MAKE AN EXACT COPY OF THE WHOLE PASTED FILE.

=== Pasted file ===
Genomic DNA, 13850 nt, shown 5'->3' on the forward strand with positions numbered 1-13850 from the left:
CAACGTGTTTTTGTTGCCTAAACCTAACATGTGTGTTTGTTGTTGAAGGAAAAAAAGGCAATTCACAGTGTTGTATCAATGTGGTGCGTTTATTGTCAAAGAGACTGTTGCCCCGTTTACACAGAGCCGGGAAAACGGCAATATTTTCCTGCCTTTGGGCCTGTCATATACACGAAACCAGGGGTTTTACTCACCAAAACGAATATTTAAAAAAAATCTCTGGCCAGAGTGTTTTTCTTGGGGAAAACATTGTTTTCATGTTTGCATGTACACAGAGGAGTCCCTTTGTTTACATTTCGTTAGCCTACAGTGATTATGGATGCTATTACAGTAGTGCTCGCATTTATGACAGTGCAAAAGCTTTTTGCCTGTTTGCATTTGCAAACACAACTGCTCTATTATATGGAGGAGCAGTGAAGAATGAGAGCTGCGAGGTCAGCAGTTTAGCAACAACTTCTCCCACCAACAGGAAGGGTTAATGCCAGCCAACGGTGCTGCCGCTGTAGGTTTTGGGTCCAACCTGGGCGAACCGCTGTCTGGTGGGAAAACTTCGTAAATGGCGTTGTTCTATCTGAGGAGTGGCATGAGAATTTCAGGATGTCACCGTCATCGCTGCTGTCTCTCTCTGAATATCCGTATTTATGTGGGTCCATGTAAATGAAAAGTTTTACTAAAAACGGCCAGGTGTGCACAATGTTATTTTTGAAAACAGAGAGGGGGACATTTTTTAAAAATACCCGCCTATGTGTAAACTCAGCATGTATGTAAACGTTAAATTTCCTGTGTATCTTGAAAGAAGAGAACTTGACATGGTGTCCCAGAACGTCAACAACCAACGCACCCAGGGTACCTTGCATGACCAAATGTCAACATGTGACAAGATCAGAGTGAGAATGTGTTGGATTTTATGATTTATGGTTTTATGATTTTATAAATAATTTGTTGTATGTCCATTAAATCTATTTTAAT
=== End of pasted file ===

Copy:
Genomic DNA, 13850 nt, shown 5'->3' on the forward strand with positions numbered 1-13850 from the left:
CAACGTGTTTTTGTTGCCTAAACCTAACATGTGTGTTTGTTGTTGAAGGAAAAAAAGGCAATTCACAGTGTTGTATCAATGTGGTGCGTTTATTGTCAAAGAGACTGTTGCCCCGTTTACACAGAGCCGGGAAAACGGCAATATTTTCCTGCCTTTGGGCCTGTCATATACACGAAACCAGGGGTTTTACTCACCAAAACGAATATTTAAAAAAAATCTCTGGCCAGAGTGTTTTTCTTGGGGAAAACATTGTTTTCATGTTTGCATGTACACAGAGGAGTCCCTTTGTTTACATTTCGTTAGCCTACAGTGATTATGGATGCTATTACAGTAGTGCTCGCATTTATGACAGTGCAAAAGCTTTTTGCCTGTTTGCATTTGCAAACACAACTGCTCTATTATATGGAGGAGCAGTGAAGAATGAGAGCTGCGAGGTCAGCAGTTTAGCAACAACTTCTCCCACCAACAGGAAGGGTTAATGCCAGCCAACGGTGCTGCCGCTGTAGGTTTTGGGTCCAACCTGGGCGAACCGCTGTCTGGTGGGAAAACTTCGTAAATGGCGTTGTTCTATCTGAGGAGTGGCATGAGAATTTCAGGATGTCACCGTCATCGCTGCTGTCTCTCTCTGAATATCCGTATTTATGTGGGTCCATGTAAATGAAAAGTTTTACTAAAAACGGCCAGGTGTGCACAATGTTATTTTTGAAAACAGAGAGGGGGACATTTTTTAAAAATACCCGCCTATGTGTAAACTCAGCATGTATGTAAACGTTAAATTTCCTGTGTATCTTGAAAGAAGAGAACTTGACATGGTGTCCCAGAACGTCAACAACCAACGCACCCAGGGTACCTTGCATGACCAAATGTCAACATGTGACAAGATCAGAGTGAGAATGTGTTGGATTTTATGATTTATGGTTTTATGATTTTATAAATAATTTGTTGTATGTCCATTAAATCTATTTTAAT